BOOK REVIEW: “Mysterious Tales of Western North Carolina” is a enjoyable examine supernatural – The Cherokee One Feather



MYour friends in the media have been using the term lately. We are in the “Halloween month.” And I think that’s true for most people. Decorating, dressing, and dividing are as common as October and December at Christmas.

We all enjoy surprises, surprises, and dangers, even though some of us love those things from a distance. There’s nothing like sitting down on a good book or a horror movie. Instead, I think of asking my best friend Mariah to watch Stephen King’s “IT”. You see, Mariah has a phobia and it’s more fun to see her act than a drama.

I recently received a book called “Mysterious Tales of Western North Carolina” by Sherman Carmichael (The History Press, 2020, Charleston, SC). They are myths, legends and stories. Strange or strange twisting stories – from the real life of mysterious deaths to the legends of the Cherokee people and the mountains. Each story is one or two pages, so there are seventy stories to enjoy and meditate on.

Carmichael explains later that he used the tools he had acquired on other items over the years. In “The Mysterious Stories of Western North Carolina”, the author analyzed articles in newspapers, books, and social media in our area. He also adds a comment to his view that the stories are legitimate, though sometimes they speak.

These are not really child sexual abuse issues. The tone of most of the stories is future research, as the research journalist would say. Some are just amazing, such as the story of “people with the eyes of the moon” or the legend of “Ulagu” taken from Cherokee lore.

Some are more natural, according to Dillsboro Vampire or Macon County Bigfoot. At the back of each story is a person or two who claim that their encounter with the mysterious is real and that they have either seen it or someone they believe has seen it. Dillboro Vampire’s case, for example, dates back to the late 18th century. A doctor and his family move to a small town, and a rare death occurs among his patients. “One day in the fall, the prime minister’s wife entered her children’s room. He also said he saw a dark man climbing on top of a woman’s bed. The mother screamed and ran to the daughter, but found him dead. When Dr. Alfort tested their daughter, the only signs were a puncture in the girl’s neck and small drops of blood on the pillow near her neck. ”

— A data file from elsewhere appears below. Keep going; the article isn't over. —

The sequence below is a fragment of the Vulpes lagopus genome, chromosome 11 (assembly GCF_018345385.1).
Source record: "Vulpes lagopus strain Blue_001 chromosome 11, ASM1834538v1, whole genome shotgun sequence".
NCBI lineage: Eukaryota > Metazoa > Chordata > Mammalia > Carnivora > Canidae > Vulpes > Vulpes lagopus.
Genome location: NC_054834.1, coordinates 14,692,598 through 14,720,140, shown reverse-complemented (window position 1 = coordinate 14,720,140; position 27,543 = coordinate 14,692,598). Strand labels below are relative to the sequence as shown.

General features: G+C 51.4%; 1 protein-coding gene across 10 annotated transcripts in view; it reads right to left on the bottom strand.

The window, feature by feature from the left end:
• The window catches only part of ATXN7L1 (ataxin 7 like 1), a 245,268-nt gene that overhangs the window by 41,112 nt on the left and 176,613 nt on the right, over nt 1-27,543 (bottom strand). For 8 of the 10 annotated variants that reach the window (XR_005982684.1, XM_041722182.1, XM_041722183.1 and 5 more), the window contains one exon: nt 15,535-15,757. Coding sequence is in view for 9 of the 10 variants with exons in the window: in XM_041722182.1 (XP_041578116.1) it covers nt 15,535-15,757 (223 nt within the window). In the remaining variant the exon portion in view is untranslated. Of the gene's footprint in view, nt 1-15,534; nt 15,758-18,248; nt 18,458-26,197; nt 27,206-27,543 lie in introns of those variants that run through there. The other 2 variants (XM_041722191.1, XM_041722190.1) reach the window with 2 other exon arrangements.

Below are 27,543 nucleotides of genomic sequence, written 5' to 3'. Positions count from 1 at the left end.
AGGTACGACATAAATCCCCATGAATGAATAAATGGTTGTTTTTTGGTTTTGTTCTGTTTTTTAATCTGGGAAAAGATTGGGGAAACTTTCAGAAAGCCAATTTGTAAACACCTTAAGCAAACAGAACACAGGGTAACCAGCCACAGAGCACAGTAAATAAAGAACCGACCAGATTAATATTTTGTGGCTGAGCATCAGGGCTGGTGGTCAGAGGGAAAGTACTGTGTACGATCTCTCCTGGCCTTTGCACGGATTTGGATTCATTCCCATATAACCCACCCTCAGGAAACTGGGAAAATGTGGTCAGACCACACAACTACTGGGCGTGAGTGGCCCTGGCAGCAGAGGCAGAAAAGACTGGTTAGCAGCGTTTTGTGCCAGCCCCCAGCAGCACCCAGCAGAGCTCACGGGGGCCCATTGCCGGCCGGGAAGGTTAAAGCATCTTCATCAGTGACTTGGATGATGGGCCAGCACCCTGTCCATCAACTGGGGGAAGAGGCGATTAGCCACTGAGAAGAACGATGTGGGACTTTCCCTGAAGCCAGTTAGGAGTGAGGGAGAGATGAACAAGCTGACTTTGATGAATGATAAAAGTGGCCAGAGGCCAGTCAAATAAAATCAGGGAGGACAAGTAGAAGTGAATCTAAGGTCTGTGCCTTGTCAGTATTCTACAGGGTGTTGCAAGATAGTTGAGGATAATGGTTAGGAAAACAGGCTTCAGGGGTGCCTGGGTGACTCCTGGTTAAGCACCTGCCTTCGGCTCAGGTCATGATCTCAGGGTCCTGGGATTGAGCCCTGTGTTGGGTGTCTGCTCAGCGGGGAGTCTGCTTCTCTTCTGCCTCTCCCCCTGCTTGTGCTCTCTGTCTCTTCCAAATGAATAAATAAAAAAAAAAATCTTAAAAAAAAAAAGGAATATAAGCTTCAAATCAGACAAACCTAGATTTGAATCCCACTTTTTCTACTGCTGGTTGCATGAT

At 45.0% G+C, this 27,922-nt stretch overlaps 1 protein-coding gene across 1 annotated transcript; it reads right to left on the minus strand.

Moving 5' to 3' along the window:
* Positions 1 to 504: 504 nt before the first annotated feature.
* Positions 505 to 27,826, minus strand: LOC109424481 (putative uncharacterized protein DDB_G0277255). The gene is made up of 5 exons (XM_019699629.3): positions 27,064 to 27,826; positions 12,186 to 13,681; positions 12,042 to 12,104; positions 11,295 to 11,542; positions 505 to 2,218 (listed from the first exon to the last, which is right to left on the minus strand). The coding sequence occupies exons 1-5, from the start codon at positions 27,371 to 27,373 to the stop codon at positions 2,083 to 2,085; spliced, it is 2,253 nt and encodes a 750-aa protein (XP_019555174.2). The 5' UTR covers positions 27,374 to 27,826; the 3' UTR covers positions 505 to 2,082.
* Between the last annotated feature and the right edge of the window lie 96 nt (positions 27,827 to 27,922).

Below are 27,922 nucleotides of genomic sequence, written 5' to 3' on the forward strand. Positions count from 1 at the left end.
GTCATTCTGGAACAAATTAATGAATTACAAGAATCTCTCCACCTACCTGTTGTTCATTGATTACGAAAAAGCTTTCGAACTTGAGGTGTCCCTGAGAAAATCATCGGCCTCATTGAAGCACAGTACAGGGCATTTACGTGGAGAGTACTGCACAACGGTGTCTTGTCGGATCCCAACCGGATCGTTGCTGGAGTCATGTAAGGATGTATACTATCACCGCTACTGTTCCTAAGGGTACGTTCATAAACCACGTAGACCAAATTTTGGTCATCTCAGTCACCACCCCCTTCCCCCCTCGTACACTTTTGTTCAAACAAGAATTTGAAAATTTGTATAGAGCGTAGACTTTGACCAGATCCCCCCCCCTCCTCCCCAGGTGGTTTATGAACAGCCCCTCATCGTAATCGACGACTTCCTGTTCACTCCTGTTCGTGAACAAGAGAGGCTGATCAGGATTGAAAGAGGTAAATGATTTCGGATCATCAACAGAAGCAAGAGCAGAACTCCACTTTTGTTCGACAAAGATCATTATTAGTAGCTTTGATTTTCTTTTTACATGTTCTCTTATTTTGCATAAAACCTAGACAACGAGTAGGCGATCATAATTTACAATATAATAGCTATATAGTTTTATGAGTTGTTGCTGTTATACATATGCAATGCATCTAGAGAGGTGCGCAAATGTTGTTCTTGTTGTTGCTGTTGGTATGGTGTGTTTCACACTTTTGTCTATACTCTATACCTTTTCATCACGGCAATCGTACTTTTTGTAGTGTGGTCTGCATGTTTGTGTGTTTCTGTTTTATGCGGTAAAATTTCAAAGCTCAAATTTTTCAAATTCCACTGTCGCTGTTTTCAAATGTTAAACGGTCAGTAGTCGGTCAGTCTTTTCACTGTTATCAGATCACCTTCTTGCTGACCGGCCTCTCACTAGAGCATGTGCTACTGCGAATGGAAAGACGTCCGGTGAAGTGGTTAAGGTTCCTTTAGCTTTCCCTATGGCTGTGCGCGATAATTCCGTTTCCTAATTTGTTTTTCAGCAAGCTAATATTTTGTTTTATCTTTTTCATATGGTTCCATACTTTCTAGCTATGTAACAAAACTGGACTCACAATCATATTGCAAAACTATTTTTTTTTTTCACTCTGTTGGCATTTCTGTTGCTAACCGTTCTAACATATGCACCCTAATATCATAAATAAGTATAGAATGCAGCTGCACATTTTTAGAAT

The great thing about short stories is their ability to be remembered and shared with friends and relatives. As a culture, our Nation respects narrators. They are the storytellers. One of the most interesting aspects of this story in our history is privacy. Some stories are made to explain what is still unknown in our traditions. In our myths and legends, we have the mysterious animals and plants that describe how the earth was created, because the bear has no tail, and the origin of the yellow jackets – stories written and drawn, passed from family to family from previously written languages.

The book contains the story “The Mysterious Judaculla Rock”, about Cherokee’s “Tsul ‘Kalu”. Judaculla Rock is located at Caney Fork in Jackson County and legend has it that the “ugly and hairy” giant makes up 1,548 characters that you will see if you go to the Rock resort at Caney Fork.

Carmichael’s collection of ghost stories and other wonders is a fun read for those with a strange, mysterious, and spiritual interest. I suggest you take your copy and read the “Halloween month”. The most important thing about the dangers in these books is that, unlike foreigners, they are from here.

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